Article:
Georgetown Professors to boycott Israeli academic institutions
For decades, the Muslim Brotherhood has found American academia to be fertile ground to push it’s agenda with the Israeli/Palestinian issue frequently in the forefront.
In 2005, the Boycotts, Divestment and Sanctions against Israel movement (known commonly as BDS) was started as a campaign for “the Palestinian struggle for justice“. Critics have labled it antisemitic and linked to the terror group Hamas. The Palestinian Campaign for the Academic and Cultural Boycott of Israel (PACBI) is considered a key part of the BDS movement.
On December 30, 2013, Georgetown University President John J. DeGioia had issued a statement denouncing the boycott.
A January 2014 Washington Post article noted that, “Many university leaders in the Washington region and elsewhere are denouncing a movement to boycott academic institutions in Israel” adding that, “… presidents of several major universities in Maryland, Virginia and the District in the past two weeks have issued, co-signed or endorsed statements of opposition to a boycott of Israeli academic institutions.”
13 Georgetown professors apparently do to not share the views of DeGioia and other DC area university heads. On September 16, 2014, Georgetown University’s student newspaper The Hoya reported:
13 Professors Boycott Israeli Universities
After receiving 13 professors’ signatures, Georgetown has become the most-represented university involved in the American Studies Association’s boycott of Israeli academic institutions since the petition’s creation last month.
Georgetown professors who signed the boycott petition include Center for Contemporary Arab Studies Director Osama Abi-Mershed, Founding Director of the Prince Alwaleed Bin Talal Center for Muslim-Christian Understanding John Esposito, Yvonne Haddad and Judith Tucker, among other signatories.
The boycott is a part of the Boycott, Divestment and Sanctions Movement, which aims to aid Palestinian civil society by increasing economic and political pressure on Israel. The academic petition came as a response to recent turmoil regarding the Israeli military occupation of the Gaza Strip and West Bank.
It was noted that Tucker, Haddad and Esposito said that their involvement in the boycott will in no way affect their roles as professors at the university, yet the Hoya article included:
The petition’s signatories pledge that they will not publish in Israeli academic journals, teach at Israeli institutions, attend conferences at Israeli universities or work on any projects with Israeli academic institutions.
Esposito said he believed the boycott could help prevent violations of Palestinian rights:
[I hope] to put pressure on and to boycott institutions that violate international law and as a result violate the rights of Palestinians,” Esposito wrote in an email. “There can be no excuse for the cycle of violence that has taken so many lives in Palestine/Israel over the years, and terrorized both Palestinians and Israelis, and most recently in Gaza, the slaughter of so many innocent civilians, especially women and children must be stopped.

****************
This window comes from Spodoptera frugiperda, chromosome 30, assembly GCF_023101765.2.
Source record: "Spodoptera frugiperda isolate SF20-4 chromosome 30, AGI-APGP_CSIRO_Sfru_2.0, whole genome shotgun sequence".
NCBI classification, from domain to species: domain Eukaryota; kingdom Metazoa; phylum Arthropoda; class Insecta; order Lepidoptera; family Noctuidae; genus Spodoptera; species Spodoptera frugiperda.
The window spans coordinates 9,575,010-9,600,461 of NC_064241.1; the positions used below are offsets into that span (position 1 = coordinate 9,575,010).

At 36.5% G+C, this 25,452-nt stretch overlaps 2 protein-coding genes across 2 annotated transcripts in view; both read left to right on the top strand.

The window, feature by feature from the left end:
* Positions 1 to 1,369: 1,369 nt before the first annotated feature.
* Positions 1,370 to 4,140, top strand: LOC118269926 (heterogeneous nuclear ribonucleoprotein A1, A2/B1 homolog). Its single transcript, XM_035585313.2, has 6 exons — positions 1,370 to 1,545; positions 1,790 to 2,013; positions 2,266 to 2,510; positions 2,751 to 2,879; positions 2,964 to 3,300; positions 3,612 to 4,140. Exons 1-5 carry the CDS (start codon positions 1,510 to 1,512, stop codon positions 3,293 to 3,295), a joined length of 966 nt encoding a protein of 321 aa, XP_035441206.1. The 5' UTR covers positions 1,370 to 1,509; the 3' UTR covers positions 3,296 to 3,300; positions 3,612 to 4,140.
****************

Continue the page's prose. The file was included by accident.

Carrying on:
Dr. Esposito has at least a dozen past or present affiliations with global Muslim Brotherhood/Hamas organizations including having served on the advisory board of the Institute of Islamic Political Thought in the UK headed by Azzam Tamimi, a leader in the U.K. Muslim Brotherhood and often described as a Hamas spokesman. Dr. Esposito has also served with global Muslim Brotherhood leader Youssef Qaradawi on the Steering Committee of the Circle of Tradition and Progress and enjoyed a close relationship with the United Association For Studies and Research (USAR), part of the U.S. Muslim Brotherhood’s Palestine Committee and part of the Hamas support infrastructure.
The Cardinal Newman Society has also reported on the boycott, pointing out:
Committed to increasing American understanding of the Muslim world, Esposito is no stranger to controversy and has been accused by pro-Israel groups of working too closely and in sympathy with leaders in the Muslim Brotherhood. In 2001, Stanley Kurtz of the Hudson Institute charged Esposito with believing that “the political program of Islamic fundamentalism is in fact democratic” and that it is America’s “narrow Western definition of democracy” that causes misunderstanding.
The Center for Muslim-Christian Understanding at Georgetown University, which Esposito directs, was founded in 1993. In 2005, Saudi Prince Alwaleed Bin Talal donated $20 million to the Center, which was renamed in his honor. Although Alwaleed reportedly fired a television chief for his public Muslim Brotherhood ties last year, the Prince has also been connected to the Muslim Brotherhood in the past. In 2002, he gave $500,000 to the Council on American-Islamic Relations (CAIR), which has links to the Muslim Brotherhood and Hamas, according to The Clarion Project.
COMMENT/ANALYSIS: For decades, the Muslim Brotherhood has found American academia to be fertile ground to push it’s agenda with the Israeli/Palestinian issue frequently in the forefront. We recently mentioned Dr. Esposito in, New University of Florida Islamic Center launch to feature Muslim Brotherhood supporter .